Civil War pop history has a love/hate relationship with contingency.

There are all these little contingencies in history that would slow the progress of a tale. Such as they are, they are shelved, along with nuance, context, and other complexities.

Some middling contingencies are welcome. These are the celebrated turning points that juice up the story.

More often than not they are based on an assertion that is not footnoted or discussed. Thus, the idea that someone missed an opportunity to annihilate someone depends on the possibility that Civil War armies could be annihilated. The idea that someone failed to punish someone else sufficiently is likewise based on unwise assumptions about relative strengths (symbolized by sloppy numbers with lots of zeroes) and/or hindsight that overlays an interpretation of the critical moment on a chaotic and fluid situation. Certain middling contingencies are conjured for dramatic effect, when in fact they are points in great trains or strings of contingencies less well understood, less explored.

If I posit the contingency, “What if Pope had accepted McClellan’s orders to command the field army on Sept. 5, 1862,” no one knows what I am talking about. They would have had to have read the OR for Mac’s orders to Pope on that day (why would they do that if pop history says Pope was relieved earlier?) and they would have had to know that Pope angrily appealed Mac’s orders twice to Halleck triggering a command crisis that finally resulted in his relief, his transfer, and McClellan’s acting in Pope’s stead as commander of the field army against Lee.

That is not a small contingency to shelve, but it has been effectively mothballed, despite the glaring record of official correspondence. Napoleon B. Buford rejecting command of the AoP is not a small contingency. Ethan A. Hitchcock refusing command of the AoP is not a small contingency. Burnside refusing command of the AoP three times is not a small contingency. If your motif is Lincoln sticking with McClellan until Nov. 5, 1862, these events are actually poison to your story.

So, although pop historians like some middling contingencies (turning points), not all such are welcome in their narratives.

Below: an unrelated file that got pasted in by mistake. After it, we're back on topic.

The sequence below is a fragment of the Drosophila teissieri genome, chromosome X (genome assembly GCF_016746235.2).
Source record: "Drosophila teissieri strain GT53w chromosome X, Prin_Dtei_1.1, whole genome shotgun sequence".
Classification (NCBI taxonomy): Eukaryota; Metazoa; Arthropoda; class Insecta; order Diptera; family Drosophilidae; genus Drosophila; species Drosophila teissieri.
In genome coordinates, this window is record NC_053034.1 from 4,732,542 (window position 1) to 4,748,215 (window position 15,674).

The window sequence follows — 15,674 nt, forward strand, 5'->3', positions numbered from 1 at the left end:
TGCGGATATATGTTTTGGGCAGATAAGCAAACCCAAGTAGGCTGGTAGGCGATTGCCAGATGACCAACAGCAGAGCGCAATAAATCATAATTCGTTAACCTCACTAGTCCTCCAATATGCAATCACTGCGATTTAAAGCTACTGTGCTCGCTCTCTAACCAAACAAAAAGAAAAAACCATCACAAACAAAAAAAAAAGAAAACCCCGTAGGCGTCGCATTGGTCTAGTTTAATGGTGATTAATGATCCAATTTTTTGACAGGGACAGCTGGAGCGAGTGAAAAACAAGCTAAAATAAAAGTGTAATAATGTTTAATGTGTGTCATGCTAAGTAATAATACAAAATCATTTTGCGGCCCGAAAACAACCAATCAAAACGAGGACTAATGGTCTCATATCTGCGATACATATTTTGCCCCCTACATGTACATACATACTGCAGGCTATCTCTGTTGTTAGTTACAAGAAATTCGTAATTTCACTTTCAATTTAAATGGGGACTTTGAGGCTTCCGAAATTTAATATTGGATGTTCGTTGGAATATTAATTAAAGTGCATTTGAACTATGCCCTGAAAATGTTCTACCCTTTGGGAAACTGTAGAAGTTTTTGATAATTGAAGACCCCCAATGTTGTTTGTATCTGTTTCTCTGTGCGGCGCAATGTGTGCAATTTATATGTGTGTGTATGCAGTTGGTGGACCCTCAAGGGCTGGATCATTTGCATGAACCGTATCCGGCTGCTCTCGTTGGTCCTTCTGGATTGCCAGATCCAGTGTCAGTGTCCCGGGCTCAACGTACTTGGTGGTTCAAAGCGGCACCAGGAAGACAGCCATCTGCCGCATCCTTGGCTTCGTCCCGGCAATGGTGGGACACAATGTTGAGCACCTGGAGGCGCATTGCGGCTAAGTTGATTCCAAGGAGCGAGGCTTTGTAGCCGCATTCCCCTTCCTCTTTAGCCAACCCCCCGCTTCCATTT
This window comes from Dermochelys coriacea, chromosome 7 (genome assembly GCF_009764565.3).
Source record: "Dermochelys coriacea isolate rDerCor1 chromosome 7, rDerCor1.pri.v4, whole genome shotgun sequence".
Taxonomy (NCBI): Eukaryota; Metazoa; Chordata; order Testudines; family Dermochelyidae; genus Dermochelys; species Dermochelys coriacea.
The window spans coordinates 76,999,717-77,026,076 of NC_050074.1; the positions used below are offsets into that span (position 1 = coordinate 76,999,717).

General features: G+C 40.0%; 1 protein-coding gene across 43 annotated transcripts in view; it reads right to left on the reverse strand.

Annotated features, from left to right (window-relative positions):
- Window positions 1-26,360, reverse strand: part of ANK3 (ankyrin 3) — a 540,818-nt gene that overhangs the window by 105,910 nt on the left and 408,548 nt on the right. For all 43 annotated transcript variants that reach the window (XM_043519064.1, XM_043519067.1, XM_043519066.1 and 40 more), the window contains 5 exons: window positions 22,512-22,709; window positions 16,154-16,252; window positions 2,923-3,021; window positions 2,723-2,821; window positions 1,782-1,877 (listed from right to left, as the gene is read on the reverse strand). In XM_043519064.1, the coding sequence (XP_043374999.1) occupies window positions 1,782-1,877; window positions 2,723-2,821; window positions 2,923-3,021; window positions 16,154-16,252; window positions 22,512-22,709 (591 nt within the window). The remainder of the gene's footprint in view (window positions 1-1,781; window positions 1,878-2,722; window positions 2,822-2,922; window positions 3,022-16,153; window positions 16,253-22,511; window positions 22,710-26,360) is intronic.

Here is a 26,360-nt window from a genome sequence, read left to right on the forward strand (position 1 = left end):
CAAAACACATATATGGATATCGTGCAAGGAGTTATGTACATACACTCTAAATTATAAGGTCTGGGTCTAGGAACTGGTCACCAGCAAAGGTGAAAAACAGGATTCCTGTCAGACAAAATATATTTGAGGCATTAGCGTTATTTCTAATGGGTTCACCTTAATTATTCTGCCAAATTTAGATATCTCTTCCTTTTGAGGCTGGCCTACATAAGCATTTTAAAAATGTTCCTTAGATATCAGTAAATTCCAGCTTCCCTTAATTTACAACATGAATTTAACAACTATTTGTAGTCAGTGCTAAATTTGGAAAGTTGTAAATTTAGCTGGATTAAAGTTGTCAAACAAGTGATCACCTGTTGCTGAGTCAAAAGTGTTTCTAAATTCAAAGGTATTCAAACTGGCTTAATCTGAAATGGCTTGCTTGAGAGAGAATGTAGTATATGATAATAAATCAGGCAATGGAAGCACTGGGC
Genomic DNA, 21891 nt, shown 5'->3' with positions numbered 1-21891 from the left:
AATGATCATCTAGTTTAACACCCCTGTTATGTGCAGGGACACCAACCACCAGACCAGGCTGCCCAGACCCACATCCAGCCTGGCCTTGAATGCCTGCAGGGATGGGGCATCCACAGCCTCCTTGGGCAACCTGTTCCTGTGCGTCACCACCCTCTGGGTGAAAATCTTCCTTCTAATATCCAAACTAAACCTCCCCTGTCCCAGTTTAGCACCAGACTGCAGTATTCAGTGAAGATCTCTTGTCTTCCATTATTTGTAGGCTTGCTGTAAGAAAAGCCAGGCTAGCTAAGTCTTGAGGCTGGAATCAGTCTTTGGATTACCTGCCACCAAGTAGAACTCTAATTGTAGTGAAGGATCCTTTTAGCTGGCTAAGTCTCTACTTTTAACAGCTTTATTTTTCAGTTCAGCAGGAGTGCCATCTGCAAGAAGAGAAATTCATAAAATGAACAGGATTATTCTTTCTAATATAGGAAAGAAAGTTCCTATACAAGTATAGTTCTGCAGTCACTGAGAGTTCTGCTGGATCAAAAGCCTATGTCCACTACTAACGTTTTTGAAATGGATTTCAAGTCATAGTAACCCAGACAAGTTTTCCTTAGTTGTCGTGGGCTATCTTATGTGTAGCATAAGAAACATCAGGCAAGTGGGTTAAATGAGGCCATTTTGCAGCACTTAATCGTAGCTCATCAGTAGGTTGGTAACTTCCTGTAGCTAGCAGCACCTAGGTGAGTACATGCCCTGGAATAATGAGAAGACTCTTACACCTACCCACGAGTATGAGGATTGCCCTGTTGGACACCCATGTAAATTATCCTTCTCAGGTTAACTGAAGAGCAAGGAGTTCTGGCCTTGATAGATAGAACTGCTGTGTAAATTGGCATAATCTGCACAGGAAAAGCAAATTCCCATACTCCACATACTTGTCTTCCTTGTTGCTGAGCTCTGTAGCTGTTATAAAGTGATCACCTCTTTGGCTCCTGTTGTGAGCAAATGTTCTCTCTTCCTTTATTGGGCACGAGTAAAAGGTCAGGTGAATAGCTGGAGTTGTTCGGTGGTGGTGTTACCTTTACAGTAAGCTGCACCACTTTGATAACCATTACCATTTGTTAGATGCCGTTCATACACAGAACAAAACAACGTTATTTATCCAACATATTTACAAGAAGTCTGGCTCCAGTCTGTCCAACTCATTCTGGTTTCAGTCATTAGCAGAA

The braver Civil War writer will grab the brass ring offered by a literary construct called “the point of no return.” This is the “super contingency” that changes “everything.” The importance ascribed to Gettysburg falls in this category. A good “point of no return” offers a unique combination of circumstances that will change shortly after a decision point has been identified.

I think this is a carryover from 19th Century histories.

All contingency represents a “point of no return” – the status quo ante cannot be retrieved after most choices are made. But the super contingency represents the taking of larger decisions, perhaps bigger risks, and perhaps trying for larger outcomes. These are worth examining as a problem in a separate post.

My concern with pop history is that it presents a manageable, at times static, field of view peppered with incidents selected (or created) for their narrative qualities. Movement is created by highlighting a few choices.

The author makes a show of being contingency friendly, but is actually something of a determinist (historicist). When you read titles like Turning Points of the Civil War; Vicksburg the Real Turning Point, you actually see the author change orientation from free will to determinist in mid-story. Pop narratives are filled with historicism – but the historicism is episodic.

People who work with historical contingency much more closely than historical writers are traders. The trader is constantly modeling and analyzing change, historically and in the present. I cannot imagine a trader proposing a herky-jerky model of contingency. Some events trigger larger scale changes than other, however, each incident is resolved in tandem with a cohort of other incidents producing an unending cascade effect of cumulative transformation.

In the same sense that the market represents today’s cumulative microtransactions, a day in history represents an unrolling of uncounted, untold myriads of individual decisions. Nicholas Taleb (right) speaks of a trading outcome being enveloped in a host of choices not taken and outcomes that “cascaded” from innumerable contingencies. At the same time, he has his eye out for the appearance of “black swans,” events that confound all models, paradigms, and assumptions.

I love "black swans" - I look for them in Civil War history constantly.

Traders build mathematical models to understand the cascading effects of innumerable decisions and events (see Monte Carlo systems, for instance). Civil War writers pick and choose contingencies that will get the story to its predetermined ending.

Traders are oriented towards unknown outcomes and open-ended results. Civil War writers are oriented on Appomattox.

Traders constantly revisit decisions, assumptions, and alternative models of events. Civil War writers generally look to retell the same story in approximately the same way.

Traders re-evaluate paradigms based on new information. Civil War writers use new information to illuminate corners of their existing paradigms.